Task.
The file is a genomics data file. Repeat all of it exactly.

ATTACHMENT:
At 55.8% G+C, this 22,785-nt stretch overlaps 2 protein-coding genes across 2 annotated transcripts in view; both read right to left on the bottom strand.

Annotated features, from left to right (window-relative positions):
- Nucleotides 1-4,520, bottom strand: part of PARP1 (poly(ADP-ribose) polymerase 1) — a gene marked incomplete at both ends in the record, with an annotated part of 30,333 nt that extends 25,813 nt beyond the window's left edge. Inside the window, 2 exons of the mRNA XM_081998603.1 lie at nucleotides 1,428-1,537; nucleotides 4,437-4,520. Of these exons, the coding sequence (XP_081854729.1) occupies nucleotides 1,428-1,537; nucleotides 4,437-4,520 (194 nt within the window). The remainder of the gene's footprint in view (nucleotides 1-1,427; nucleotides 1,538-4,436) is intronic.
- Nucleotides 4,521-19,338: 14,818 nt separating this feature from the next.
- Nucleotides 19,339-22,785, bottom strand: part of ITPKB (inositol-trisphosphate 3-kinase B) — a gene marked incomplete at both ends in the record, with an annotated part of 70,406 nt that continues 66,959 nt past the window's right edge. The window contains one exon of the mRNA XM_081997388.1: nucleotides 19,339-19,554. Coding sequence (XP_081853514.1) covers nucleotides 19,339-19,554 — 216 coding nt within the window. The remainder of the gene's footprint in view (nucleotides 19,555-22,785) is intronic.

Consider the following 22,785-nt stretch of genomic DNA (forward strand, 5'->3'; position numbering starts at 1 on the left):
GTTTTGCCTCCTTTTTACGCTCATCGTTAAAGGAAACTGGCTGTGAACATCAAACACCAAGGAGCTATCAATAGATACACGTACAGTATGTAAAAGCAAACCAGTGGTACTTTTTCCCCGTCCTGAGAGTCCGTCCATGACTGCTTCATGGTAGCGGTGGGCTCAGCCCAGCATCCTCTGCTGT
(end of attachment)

At 55.8% G+C, this 22,785-nt stretch overlaps 2 protein-coding genes across 2 annotated transcripts in view; both read right to left on the bottom strand.

Annotated features, from left to right (window-relative positions):
- Nucleotides 1-4,520, bottom strand: part of PARP1 (poly(ADP-ribose) polymerase 1) — a gene marked incomplete at both ends in the record, with an annotated part of 30,333 nt that extends 25,813 nt beyond the window's left edge. Inside the window, 2 exons of the mRNA XM_081998603.1 lie at nucleotides 1,428-1,537; nucleotides 4,437-4,520. Of these exons, the coding sequence (XP_081854729.1) occupies nucleotides 1,428-1,537; nucleotides 4,437-4,520 (194 nt within the window). The remainder of the gene's footprint in view (nucleotides 1-1,427; nucleotides 1,538-4,436) is intronic.
- Nucleotides 4,521-19,338: 14,818 nt separating this feature from the next.
- Nucleotides 19,339-22,785, bottom strand: part of ITPKB (inositol-trisphosphate 3-kinase B) — a gene marked incomplete at both ends in the record, with an annotated part of 70,406 nt that continues 66,959 nt past the window's right edge. The window contains one exon of the mRNA XM_081997388.1: nucleotides 19,339-19,554. Coding sequence (XP_081853514.1) covers nucleotides 19,339-19,554 — 216 coding nt within the window. The remainder of the gene's footprint in view (nucleotides 19,555-22,785) is intronic.

Consider the following 22,785-nt stretch of genomic DNA (forward strand, 5'->3'; position numbering starts at 1 on the left):
GTTTTGCCTCCTTTTTACGCTCATCGTTAAAGGAAACTGGCTGTGAACATCAAACACCAAGGAGCTATCAATAGATACACGTACAGTATGTAAAAGCAAACCAGTGGTACTTTTTCCCCGTCCTGAGAGTCCGTCCATGACTGCTTCATGGTAGCGGTGGGCTCAGCCCAGCATCCTCTGCTGT